Organism Corynebacterium diphtheriae and rarely C. ulcerans.

Clinical features Diphtheria produces both local and systemic effects. The organism can infect the tonsils, pharynx, larynx, nose or skin, forming a pale grey membrane and local inflammation. Symptoms are fever, sore throat and enlarged cervical lymph nodes in the pharyngeal form, blood-stained discharge in the nasal form and skin ulcers in the cutaneous form. The inflammatory reaction produced in the respiratory tract can lead to swelling of the neck and respiratory obstruction. From the primary site, exotoxin is produced, which can cause myocarditis or neuropathy, especially cranial nerve palsies.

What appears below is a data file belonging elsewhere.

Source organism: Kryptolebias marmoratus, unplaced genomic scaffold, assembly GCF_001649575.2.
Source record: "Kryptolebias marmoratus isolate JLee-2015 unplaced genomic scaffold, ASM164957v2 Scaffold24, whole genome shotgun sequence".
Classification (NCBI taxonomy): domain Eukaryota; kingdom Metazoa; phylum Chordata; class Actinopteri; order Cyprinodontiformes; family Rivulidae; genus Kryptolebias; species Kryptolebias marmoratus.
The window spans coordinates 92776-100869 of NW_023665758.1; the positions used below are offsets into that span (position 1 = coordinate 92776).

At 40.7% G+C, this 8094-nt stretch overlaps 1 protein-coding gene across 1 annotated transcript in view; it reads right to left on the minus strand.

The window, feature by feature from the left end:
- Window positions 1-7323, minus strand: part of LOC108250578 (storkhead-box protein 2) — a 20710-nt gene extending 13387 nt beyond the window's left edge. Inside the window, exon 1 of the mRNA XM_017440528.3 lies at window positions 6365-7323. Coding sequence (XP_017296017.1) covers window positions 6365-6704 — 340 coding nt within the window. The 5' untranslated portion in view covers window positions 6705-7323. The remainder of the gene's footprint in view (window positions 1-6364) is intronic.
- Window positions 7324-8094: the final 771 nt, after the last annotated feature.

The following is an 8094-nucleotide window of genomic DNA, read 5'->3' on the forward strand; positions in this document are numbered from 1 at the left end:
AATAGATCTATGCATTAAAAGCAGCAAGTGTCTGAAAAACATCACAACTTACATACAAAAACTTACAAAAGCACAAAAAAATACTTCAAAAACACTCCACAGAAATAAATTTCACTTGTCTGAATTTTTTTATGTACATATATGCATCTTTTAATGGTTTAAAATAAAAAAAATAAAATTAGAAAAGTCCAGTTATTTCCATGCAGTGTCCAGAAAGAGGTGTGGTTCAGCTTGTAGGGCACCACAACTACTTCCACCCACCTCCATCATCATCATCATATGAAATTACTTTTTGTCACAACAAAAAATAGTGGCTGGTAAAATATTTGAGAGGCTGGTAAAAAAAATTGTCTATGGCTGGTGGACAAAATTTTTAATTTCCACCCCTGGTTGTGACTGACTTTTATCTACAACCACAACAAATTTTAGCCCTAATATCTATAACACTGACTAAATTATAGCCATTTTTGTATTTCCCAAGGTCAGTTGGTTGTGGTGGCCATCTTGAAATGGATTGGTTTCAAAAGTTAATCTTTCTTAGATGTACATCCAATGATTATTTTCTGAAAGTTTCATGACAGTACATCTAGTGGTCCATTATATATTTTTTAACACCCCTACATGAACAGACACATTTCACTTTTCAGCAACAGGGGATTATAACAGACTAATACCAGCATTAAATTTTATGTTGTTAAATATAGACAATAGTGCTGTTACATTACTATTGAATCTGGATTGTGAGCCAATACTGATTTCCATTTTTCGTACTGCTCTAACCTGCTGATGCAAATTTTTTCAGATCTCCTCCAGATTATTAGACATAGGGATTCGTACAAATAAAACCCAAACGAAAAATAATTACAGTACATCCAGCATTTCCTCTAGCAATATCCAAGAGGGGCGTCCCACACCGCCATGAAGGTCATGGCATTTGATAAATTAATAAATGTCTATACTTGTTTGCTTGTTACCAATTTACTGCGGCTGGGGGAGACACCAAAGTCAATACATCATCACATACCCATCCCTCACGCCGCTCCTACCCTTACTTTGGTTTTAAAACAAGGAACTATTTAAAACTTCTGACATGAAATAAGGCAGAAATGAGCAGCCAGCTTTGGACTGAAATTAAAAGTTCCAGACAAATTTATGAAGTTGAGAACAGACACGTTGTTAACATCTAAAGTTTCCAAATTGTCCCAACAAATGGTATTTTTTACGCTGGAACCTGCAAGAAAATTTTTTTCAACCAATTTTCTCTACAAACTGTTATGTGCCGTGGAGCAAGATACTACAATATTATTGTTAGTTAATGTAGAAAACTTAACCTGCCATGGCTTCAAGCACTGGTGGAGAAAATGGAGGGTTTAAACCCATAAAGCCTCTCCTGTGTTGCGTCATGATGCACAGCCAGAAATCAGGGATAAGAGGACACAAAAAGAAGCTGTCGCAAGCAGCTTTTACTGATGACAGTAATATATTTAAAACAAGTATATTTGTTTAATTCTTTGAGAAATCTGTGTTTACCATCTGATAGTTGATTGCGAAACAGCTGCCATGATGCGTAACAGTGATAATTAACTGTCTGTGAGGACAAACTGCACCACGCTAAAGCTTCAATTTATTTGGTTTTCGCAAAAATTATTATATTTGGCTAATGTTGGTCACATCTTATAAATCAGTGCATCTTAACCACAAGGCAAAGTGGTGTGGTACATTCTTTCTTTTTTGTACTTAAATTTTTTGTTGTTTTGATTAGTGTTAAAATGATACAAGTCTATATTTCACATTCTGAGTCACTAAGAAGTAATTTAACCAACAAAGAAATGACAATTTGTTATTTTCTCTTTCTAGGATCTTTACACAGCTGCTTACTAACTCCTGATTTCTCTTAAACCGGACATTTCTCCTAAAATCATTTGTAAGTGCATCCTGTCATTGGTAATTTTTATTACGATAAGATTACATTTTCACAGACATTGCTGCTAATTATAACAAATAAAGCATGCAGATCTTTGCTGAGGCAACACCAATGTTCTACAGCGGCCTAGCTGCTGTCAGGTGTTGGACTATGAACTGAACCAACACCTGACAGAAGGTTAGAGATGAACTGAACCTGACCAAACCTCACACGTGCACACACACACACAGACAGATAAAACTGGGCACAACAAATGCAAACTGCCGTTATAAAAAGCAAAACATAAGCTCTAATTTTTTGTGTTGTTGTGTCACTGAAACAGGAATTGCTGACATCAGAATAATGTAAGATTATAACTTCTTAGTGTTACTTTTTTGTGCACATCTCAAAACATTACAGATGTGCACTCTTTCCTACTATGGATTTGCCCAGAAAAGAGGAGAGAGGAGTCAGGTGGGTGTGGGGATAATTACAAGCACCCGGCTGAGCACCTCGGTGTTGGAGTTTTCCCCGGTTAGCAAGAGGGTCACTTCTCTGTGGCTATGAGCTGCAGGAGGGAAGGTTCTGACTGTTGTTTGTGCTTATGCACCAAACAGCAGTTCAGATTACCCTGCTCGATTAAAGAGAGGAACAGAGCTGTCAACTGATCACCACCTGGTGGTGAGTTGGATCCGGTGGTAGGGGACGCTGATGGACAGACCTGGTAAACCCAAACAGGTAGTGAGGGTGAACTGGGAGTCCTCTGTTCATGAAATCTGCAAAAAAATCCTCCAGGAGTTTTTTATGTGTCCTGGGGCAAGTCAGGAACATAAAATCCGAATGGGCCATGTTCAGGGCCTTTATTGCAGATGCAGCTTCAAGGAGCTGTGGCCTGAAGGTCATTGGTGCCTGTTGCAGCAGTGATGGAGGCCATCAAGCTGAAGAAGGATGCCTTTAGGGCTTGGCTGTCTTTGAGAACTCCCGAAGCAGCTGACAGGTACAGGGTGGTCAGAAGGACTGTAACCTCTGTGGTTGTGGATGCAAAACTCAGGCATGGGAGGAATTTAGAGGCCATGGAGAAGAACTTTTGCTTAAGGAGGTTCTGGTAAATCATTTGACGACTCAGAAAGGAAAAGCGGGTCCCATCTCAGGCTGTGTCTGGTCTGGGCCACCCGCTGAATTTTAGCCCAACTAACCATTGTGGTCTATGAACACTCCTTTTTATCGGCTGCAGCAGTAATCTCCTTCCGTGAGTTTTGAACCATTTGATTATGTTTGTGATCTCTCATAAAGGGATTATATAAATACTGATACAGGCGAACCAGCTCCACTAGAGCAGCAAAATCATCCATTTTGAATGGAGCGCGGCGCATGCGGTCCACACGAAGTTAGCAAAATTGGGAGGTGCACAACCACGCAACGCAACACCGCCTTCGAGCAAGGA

Diagnosis Throat, nose or skin swab of the exudate. A culture of the organism should be sent to a reference laboratory if possible.

Transmission Diphtheria can be transmitted by:

• airborne transmission of droplets;

• direct contact with lesions and exudates;

• indirect through articles soiled with discharges;

• ingestion of contaminated milk.

In an unimmunized population, there is a high incidence of carriers and a low incidence of cases in a ratio of approximately 19:1. Between 6% and 40% of children are infected every year so that by 5 years, some 75% have been infected and by 15 years, nearly all the children are infected. This means that by 15 years of age, the majority of children have developed immunity either by a sub-clinical infection or one in which clinical symptoms were revealed.

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